• Skill challenge chart with XPs per level (as per FiFG)
  • End of encounter checklist
  • Starting gear table (player-side, including gear from FiFG)
  • Weapons and armor charts (player-side)
  • List of conditions (player-side)
Download It Now!

The D&D Gamma World game comes with an introduction adventure that takes the characters from level 1 to level 3, while demonstrating how the game works. This is good!

The adventure is designed for 5 PCs and doesn’t give guidelines on how to properly scale the encounters for different numbers of players. This is not good!

Here are two different articles I wrote that give you options for running “Steading of the Iron King” with fewer than (or more than!) five player characters.

Scaling the Adventure

To adjust each encounter for a variable number of players, follow these general guidelines. For more than six players, repeat the instructions for six players for each additional player. See page 92 of the D&D Gamma World rulebook for information on building level-appropriate encounters.

A few of these adjusted encounters push up against the next higher level of encounter. That’s okay as encounter levels are guidelines not strict rules, but you may want to further adjust some of the monsters or provide players
with extra assistance if they are having difficulties. For example, one of the terrain features might fail to function as written (such as The Machine in encounter 3).

Each encounter lists the monsters and hazards as written up in the adventure for five players, and then offers suggested changes to make to provide a challenge of the approximate difficult and general feel of the encounter for fewer players.

Download It Now!

Companion Characters

Unlike player characters, companion characters are relatively stable within their niches in Gamma Terra. Companion characters do not receive Alpha Mutation cards and never experience Alpha Flux events. They are also unable to use Omega Tech items and do not draw Omega Tech cards.

Companion characters can use the second wind action as player characters can, and like player characters, they heal to maximum hit points after a short or extended rest. They die at their negative bloodied values, not 0 hit points.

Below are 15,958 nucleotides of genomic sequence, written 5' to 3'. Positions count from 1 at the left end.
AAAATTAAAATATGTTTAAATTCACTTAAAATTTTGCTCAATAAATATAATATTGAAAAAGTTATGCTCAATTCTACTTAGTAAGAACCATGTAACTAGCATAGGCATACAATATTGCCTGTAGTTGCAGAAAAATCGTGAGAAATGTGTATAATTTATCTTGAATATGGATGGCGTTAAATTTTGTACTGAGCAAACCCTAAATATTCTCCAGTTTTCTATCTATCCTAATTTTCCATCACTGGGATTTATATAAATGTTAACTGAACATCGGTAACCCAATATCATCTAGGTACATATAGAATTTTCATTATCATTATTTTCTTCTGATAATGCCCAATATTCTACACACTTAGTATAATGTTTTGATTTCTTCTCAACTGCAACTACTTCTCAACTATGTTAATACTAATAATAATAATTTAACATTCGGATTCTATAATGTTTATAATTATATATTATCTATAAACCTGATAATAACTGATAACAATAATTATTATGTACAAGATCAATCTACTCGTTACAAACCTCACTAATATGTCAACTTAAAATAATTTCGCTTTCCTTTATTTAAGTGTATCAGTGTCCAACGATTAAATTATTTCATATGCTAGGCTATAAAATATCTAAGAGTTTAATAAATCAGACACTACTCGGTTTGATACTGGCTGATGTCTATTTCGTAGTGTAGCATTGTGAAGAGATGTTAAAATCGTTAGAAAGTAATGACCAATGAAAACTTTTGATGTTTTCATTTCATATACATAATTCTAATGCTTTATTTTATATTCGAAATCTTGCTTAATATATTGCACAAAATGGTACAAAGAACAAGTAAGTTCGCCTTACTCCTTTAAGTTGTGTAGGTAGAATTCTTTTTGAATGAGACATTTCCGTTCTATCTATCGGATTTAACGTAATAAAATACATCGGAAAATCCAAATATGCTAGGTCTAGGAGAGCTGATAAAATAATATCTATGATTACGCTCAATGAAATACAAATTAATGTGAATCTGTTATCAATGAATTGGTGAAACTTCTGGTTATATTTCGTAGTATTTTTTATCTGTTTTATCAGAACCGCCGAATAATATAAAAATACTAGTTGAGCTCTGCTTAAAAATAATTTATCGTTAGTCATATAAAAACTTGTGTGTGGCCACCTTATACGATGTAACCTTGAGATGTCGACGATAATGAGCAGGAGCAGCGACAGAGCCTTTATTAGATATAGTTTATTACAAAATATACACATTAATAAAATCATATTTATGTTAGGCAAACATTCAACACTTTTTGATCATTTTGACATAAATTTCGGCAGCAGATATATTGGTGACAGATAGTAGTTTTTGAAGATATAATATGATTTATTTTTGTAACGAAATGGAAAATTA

Companion characters don’t use ammo; they never have to worry about running out if they fire guns, and they can’t replenish a player character’s supply by giving ammunition to them. A companion character who comes with equipment can be given other, similar equipment to use, but the game mechanics for the companion’s
powers will remain the same. For example, if a companion uses a short sword and is given a yield sign (a heavy two-handed weapon), the companion’s attack will still function as if he were using the short sword.

This supplement includes the companions Roberta the Rebuilt Robot, Milton the Paranoid Dabber, and Enik the Time-Lost Sleeth.

Download It Now!

A local merchant’s caravan was attacked by grens, but instead of looting his valuable guns and ammunition, the green folk stole his teenage daughter! Can you enter the grens’ fortress-tree and mount a rescue before she’s sacrificed to the rootlord?

The grens live in a nearby rainforest area, one which mysteriously persists despite the other land features adjacent to it – as is typical for a lot of Gamma Terra geography. Overgrown with lush ferns and gigantic trees, there are but a few passable trails through the rainforest, and it was along one of these trails that the grens attacked the caravan belonging to the dabber arms dealer Ryxo Totlen and carried off his daughter, Bextra.

This Gamma Delve is designed for 4 characters of level 6, but can be scaled for anywhere between 2 and 6 characters. You can also run the delve for higher or lower level characters, but characters lower than level 4 are unlikely to succeed. By the end of the adventure, surviving characters will receive approximately 925 XP each, not counting quest experience.

Download It Now!


Gamma Delves are designed to be used for quick, out-of-the-box play with the core D&D Gamma World game. Each delve is written for a specific level, with three encounters of increasing difficulty. These can be used as fast introductions to the game or as a night’s diversion from a larger storyline, or an enterprising Game Master can string together a series of Gamma Delves to create a whole campaign.

Each Gamma Delve adventure follows certain additional rules:

  1. The delve must use the maps included with the D&D Gamma World game. The order of encounters cannot be the same, or partially the same, as that of the sample adventure “Steading of the Iron King,” from chapter 6 of the D&D Gamma World Rulebook.
  2. The delve must use the monster tokens included with the D&D Gamma World game. (This imposes certain limits on the number and types of monsters; for example, a delve can’t have more than 3 dabbers, because there are only 3 dabber tokens.)
  3. The delve can’t use the same monsters in the same locations as the sample adventure, “Steading of the Iron King.” This means, for example, that badders and porkers can’t be used on map 1B, the path to the tower – but yexils or parns or seps could be used.

If you’d like to create and share your own Gamma Delve, please do so! You can post your delves to the Gamma World forum on the website.